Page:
I’m not talking about the shit you pass around to your friends on Facebook or wherever the fuck you go to be clever. I’m talking about actual memes. Cultural markers that reproduce and either flourish, or fail. Of course, there’s still wide debate about whether a meme is a “thing”, but then again we don’t really know what a “mind” is either, having never observed one. We just know the brain makes one. But some evolutionary biologists think an idea is like a virus, transferable to others with the same chances for successful replication or error that genes have. Dawkins first coined the term in 1976, and there are still adherents to the concept today.
I’m reading some oldish Daniel Dennett at the moment, and as of 2004 he was still a proponent of memetics. It’s as good a theory as any, and not being an educated person in any of the fields studying why ideas and behaviors live and die I will just accept his argument that memes exist and are subject to the rules of nature just as our DNA is. He wouldn’t be the first person to suggest that our evolutionary advantages like speech replicate in a virus-like manner. Mutations can be happy accidents for the carriers of memes and genes, and of course, they can be quite damaging to their hosts if not copied correctly or if an environment is hostile to a change.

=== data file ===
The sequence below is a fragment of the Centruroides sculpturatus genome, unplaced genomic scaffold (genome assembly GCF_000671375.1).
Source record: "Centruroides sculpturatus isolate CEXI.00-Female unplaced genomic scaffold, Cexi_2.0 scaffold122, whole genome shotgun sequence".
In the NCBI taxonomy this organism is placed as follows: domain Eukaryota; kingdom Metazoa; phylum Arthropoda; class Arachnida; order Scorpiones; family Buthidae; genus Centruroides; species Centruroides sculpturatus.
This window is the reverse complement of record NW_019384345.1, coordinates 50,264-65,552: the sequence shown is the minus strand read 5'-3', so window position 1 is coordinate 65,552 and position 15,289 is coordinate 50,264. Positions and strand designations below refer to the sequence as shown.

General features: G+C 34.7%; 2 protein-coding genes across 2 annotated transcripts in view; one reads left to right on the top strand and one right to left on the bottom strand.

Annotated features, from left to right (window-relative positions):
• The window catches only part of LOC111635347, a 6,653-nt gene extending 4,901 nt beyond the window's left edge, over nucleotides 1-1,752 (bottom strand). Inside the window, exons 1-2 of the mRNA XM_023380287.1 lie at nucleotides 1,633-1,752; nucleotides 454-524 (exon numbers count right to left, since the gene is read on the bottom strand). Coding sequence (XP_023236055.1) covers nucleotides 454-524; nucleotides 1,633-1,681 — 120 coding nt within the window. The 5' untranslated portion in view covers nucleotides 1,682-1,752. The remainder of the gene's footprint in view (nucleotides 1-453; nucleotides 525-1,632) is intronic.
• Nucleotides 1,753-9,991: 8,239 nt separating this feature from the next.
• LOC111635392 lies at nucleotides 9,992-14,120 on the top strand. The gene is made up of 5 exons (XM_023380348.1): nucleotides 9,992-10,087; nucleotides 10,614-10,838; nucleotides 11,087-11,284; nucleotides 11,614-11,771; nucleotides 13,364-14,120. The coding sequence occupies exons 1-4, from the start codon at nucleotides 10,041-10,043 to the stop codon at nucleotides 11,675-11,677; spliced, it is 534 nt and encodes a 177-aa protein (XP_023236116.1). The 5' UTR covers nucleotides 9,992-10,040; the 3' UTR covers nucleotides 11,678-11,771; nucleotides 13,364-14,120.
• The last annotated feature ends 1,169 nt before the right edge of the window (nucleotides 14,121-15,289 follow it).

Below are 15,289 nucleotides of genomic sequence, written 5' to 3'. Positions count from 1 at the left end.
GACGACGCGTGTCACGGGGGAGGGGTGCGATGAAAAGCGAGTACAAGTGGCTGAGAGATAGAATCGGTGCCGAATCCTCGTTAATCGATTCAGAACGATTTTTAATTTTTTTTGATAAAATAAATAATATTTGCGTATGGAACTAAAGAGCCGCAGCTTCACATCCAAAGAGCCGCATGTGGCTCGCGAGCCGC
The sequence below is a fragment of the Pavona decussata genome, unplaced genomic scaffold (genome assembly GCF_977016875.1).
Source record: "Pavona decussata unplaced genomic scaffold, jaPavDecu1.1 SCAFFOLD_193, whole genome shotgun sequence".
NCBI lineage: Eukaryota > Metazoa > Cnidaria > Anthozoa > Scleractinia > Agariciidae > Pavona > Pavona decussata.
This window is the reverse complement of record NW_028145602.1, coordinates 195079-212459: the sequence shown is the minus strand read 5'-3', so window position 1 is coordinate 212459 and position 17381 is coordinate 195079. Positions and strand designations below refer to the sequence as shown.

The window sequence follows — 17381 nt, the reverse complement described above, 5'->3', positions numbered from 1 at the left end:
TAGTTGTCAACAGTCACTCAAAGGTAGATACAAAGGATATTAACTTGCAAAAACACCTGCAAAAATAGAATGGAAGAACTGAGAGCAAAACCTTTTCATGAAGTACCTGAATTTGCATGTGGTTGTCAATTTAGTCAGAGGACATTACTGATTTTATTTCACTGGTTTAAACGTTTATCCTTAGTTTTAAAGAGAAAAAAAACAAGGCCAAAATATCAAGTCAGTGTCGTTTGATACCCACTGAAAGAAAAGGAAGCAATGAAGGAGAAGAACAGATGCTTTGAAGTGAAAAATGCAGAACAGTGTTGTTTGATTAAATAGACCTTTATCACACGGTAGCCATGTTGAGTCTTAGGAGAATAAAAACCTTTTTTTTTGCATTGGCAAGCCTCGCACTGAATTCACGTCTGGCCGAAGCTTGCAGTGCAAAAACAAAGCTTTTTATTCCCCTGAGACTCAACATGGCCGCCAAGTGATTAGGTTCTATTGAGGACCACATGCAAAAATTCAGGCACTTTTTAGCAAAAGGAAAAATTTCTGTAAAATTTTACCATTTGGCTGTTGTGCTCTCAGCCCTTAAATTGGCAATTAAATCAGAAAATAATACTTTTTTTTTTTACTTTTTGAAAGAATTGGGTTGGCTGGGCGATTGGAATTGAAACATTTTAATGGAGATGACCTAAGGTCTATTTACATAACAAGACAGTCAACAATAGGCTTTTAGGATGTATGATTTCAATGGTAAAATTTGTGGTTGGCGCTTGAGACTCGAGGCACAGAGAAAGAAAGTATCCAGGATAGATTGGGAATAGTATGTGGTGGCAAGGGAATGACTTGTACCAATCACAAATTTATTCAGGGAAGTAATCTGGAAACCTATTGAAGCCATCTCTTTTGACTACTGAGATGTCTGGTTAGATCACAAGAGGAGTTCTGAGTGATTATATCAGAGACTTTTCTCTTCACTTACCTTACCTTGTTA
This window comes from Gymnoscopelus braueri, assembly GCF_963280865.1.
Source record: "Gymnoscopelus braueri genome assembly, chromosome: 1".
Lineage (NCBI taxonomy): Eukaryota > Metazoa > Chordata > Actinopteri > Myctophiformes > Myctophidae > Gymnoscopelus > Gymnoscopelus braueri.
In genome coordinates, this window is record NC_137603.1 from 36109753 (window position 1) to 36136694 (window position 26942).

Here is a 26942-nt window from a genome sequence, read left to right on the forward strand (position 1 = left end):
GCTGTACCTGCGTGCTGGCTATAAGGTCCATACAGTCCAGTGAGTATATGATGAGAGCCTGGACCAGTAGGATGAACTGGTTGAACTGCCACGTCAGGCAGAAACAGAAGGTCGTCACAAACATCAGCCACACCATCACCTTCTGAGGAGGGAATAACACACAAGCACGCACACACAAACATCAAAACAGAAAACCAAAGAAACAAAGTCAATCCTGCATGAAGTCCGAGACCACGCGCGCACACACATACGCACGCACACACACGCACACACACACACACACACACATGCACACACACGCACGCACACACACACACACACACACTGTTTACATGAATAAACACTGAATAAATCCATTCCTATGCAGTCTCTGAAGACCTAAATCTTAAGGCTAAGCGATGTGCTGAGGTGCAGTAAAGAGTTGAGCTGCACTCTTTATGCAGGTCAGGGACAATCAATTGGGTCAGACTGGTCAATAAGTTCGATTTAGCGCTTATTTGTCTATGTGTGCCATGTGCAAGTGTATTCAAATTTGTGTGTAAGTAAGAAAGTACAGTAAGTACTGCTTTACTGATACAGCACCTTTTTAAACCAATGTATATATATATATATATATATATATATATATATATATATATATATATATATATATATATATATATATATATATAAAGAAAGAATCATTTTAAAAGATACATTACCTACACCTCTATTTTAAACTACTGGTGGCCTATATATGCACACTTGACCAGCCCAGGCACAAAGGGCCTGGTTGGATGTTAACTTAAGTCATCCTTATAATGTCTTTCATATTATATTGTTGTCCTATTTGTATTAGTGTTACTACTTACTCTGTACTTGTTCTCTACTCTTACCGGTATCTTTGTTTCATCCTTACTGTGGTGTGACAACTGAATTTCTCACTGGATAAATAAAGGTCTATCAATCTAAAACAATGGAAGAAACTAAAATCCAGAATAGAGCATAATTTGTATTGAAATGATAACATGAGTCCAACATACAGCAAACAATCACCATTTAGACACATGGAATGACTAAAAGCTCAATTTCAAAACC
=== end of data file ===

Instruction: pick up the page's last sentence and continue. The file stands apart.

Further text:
Dennett put forth the idea that it was possible to scientifically study the origins of religious ritual. At the time he was writing the book, he had scant ideas on how that could be accomplished-merely asserting that it could and should be examined given how much human activity is inspired by it. But he did believe that some of the strange affectations surrounding worship of a supernatural being were products of evolution. A new folk dance by a trusted holy person that brought rain at the same time the dance was done per se could inspire confidence in a group of humans, and that could be passed on over generations, perhaps with slight variations. Our concepts of God and gods have surely evolved in different places and different times. The war-god in the Old Testament of the Bible is markedly different from the merciful one in the New Testament. Different times and places caused different mutations. Millions of religions over the course of our existence as a species failed having been eliminated by stronger and more cohesive religious memes.